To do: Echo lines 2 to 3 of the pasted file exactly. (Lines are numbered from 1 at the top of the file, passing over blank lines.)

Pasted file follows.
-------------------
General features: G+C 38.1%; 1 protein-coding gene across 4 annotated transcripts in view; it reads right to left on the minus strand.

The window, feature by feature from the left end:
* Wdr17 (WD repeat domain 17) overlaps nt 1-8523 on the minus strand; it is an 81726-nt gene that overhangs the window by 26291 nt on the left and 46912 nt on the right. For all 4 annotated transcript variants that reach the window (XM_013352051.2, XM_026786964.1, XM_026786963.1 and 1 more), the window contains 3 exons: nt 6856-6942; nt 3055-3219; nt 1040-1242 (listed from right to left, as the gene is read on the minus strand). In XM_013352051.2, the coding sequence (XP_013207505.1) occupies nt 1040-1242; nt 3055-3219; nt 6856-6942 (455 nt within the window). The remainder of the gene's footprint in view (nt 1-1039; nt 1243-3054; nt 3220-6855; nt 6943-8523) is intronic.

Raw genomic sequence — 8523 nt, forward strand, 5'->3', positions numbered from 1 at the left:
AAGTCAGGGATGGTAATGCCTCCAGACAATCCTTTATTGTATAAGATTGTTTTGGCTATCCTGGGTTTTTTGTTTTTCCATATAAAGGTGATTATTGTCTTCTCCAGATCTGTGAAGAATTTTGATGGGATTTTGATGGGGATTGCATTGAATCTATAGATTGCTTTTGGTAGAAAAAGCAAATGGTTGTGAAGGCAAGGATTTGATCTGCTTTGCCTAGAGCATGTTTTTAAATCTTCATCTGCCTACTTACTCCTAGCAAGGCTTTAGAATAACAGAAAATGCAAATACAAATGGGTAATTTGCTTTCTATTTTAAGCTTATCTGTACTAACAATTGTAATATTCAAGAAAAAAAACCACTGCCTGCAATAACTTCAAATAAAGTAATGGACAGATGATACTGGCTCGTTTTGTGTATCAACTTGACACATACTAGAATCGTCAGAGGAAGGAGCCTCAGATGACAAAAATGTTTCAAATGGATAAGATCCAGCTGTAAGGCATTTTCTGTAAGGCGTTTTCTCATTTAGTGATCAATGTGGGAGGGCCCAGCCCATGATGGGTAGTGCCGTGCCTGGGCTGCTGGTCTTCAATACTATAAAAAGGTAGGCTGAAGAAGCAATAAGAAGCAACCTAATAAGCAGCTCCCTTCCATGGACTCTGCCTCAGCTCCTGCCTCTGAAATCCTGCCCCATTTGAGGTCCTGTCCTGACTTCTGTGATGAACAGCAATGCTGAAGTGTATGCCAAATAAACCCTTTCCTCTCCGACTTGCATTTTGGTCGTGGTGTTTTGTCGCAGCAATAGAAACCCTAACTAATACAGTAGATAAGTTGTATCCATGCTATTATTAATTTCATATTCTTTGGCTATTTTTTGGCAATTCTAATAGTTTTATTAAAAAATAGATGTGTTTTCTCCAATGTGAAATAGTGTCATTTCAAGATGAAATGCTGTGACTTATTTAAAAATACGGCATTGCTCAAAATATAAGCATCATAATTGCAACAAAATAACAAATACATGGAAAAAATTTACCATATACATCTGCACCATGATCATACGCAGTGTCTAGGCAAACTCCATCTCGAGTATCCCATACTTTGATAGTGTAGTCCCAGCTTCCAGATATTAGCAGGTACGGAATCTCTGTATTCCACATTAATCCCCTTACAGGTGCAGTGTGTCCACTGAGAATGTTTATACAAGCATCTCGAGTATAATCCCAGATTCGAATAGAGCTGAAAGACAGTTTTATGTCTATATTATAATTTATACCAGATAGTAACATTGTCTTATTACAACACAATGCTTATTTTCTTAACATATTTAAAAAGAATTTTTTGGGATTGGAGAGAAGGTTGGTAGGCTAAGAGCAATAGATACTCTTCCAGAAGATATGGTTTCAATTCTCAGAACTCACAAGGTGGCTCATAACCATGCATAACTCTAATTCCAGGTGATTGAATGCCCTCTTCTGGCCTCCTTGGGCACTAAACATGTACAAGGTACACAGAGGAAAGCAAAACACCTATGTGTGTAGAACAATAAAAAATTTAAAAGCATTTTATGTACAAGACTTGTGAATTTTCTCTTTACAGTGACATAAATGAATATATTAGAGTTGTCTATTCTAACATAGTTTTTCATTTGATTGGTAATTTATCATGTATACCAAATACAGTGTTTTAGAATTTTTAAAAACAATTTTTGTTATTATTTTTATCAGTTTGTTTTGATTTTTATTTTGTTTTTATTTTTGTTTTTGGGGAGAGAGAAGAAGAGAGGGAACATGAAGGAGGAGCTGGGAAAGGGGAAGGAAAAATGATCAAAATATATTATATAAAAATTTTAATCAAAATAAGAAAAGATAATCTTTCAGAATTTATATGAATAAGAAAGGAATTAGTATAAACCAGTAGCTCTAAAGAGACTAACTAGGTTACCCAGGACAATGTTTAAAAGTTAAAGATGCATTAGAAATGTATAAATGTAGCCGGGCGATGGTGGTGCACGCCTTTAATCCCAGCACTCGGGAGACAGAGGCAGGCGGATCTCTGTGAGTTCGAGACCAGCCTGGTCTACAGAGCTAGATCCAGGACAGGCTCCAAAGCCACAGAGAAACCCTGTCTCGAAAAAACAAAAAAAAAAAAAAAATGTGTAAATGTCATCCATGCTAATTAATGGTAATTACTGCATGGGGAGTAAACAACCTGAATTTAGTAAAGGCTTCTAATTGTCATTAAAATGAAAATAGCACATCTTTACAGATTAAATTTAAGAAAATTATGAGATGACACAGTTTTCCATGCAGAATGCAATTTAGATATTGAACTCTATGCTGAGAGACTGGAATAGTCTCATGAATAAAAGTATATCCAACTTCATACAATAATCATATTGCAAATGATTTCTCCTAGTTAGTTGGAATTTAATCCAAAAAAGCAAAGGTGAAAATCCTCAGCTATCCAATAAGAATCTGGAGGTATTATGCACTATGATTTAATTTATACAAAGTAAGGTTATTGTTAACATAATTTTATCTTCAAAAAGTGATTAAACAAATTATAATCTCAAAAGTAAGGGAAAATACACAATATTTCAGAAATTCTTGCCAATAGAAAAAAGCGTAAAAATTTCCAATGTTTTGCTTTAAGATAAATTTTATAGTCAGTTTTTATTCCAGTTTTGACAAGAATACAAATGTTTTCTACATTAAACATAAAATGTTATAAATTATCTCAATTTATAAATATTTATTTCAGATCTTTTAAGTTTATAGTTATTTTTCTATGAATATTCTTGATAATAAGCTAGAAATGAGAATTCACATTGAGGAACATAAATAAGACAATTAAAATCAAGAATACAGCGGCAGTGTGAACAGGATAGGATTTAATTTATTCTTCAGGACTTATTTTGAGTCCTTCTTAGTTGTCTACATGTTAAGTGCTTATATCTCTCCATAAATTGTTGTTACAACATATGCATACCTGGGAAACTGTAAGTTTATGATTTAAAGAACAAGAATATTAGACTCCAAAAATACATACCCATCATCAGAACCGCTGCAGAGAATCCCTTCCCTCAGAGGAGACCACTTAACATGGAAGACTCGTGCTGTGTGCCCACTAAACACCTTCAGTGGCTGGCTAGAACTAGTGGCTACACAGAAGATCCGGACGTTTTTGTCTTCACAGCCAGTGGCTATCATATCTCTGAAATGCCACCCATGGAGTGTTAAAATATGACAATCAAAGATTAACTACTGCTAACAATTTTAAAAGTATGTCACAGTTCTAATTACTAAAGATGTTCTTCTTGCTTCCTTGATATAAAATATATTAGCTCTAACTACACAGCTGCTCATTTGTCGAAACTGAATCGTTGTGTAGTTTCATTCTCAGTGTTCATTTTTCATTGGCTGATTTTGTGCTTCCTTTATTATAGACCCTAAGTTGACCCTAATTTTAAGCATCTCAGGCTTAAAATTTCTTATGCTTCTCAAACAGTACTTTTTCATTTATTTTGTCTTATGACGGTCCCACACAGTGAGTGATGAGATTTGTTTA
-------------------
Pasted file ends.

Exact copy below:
The window, feature by feature from the left end:
* Wdr17 (WD repeat domain 17) overlaps nt 1-8523 on the minus strand; it is an 81726-nt gene that overhangs the window by 26291 nt on the left and 46912 nt on the right. For all 4 annotated transcript variants that reach the window (XM_013352051.2, XM_026786964.1, XM_026786963.1 and 1 more), the window contains 3 exons: nt 6856-6942; nt 3055-3219; nt 1040-1242 (listed from right to left, as the gene is read on the minus strand). In XM_013352051.2, the coding sequence (XP_013207505.1) occupies nt 1040-1242; nt 3055-3219; nt 6856-6942 (455 nt within the window). The remainder of the gene's footprint in view (nt 1-1039; nt 1243-3054; nt 3220-6855; nt 6943-8523) is intronic.